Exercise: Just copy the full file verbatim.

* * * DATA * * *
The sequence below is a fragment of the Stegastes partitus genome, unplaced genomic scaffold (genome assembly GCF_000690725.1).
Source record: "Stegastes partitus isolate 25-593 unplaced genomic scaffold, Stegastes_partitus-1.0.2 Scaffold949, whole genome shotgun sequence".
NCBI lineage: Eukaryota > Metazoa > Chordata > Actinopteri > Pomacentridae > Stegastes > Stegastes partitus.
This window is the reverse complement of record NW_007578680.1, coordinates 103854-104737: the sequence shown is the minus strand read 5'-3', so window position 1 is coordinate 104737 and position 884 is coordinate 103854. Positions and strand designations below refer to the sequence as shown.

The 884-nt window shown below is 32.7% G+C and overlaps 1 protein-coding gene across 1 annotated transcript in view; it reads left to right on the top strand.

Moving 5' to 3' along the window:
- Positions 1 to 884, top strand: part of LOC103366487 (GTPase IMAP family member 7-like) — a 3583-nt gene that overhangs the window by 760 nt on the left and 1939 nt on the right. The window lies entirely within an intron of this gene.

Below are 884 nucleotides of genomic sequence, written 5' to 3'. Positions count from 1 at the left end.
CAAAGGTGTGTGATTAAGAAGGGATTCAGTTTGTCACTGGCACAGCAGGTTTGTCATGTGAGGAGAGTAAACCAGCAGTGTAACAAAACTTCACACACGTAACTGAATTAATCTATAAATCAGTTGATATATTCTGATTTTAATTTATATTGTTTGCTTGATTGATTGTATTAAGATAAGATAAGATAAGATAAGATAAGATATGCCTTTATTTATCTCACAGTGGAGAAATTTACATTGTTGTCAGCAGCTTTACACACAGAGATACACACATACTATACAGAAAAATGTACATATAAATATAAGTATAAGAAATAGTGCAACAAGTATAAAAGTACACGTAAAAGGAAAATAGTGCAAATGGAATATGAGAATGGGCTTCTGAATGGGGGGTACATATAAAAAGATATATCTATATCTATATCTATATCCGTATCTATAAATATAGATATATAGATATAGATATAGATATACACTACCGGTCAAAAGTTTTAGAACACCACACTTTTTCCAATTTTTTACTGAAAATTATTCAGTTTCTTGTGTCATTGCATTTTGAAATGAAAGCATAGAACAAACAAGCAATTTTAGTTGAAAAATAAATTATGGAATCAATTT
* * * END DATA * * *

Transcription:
The sequence below is a fragment of the Stegastes partitus genome, unplaced genomic scaffold (genome assembly GCF_000690725.1).
Source record: "Stegastes partitus isolate 25-593 unplaced genomic scaffold, Stegastes_partitus-1.0.2 Scaffold949, whole genome shotgun sequence".
NCBI lineage: Eukaryota > Metazoa > Chordata > Actinopteri > Pomacentridae > Stegastes > Stegastes partitus.
This window is the reverse complement of record NW_007578680.1, coordinates 103854-104737: the sequence shown is the minus strand read 5'-3', so window position 1 is coordinate 104737 and position 884 is coordinate 103854. Positions and strand designations below refer to the sequence as shown.

The 884-nt window shown below is 32.7% G+C and overlaps 1 protein-coding gene across 1 annotated transcript in view; it reads left to right on the top strand.

Moving 5' to 3' along the window:
- Positions 1 to 884, top strand: part of LOC103366487 (GTPase IMAP family member 7-like) — a 3583-nt gene that overhangs the window by 760 nt on the left and 1939 nt on the right. The window lies entirely within an intron of this gene.

Below are 884 nucleotides of genomic sequence, written 5' to 3'. Positions count from 1 at the left end.
CAAAGGTGTGTGATTAAGAAGGGATTCAGTTTGTCACTGGCACAGCAGGTTTGTCATGTGAGGAGAGTAAACCAGCAGTGTAACAAAACTTCACACACGTAACTGAATTAATCTATAAATCAGTTGATATATTCTGATTTTAATTTATATTGTTTGCTTGATTGATTGTATTAAGATAAGATAAGATAAGATAAGATAAGATATGCCTTTATTTATCTCACAGTGGAGAAATTTACATTGTTGTCAGCAGCTTTACACACAGAGATACACACATACTATACAGAAAAATGTACATATAAATATAAGTATAAGAAATAGTGCAACAAGTATAAAAGTACACGTAAAAGGAAAATAGTGCAAATGGAATATGAGAATGGGCTTCTGAATGGGGGGTACATATAAAAAGATATATCTATATCTATATCTATATCCGTATCTATAAATATAGATATATAGATATAGATATAGATATACACTACCGGTCAAAAGTTTTAGAACACCACACTTTTTCCAATTTTTTACTGAAAATTATTCAGTTTCTTGTGTCATTGCATTTTGAAATGAAAGCATAGAACAAACAAGCAATTTTAGTTGAAAAATAAATTATGGAATCAATTT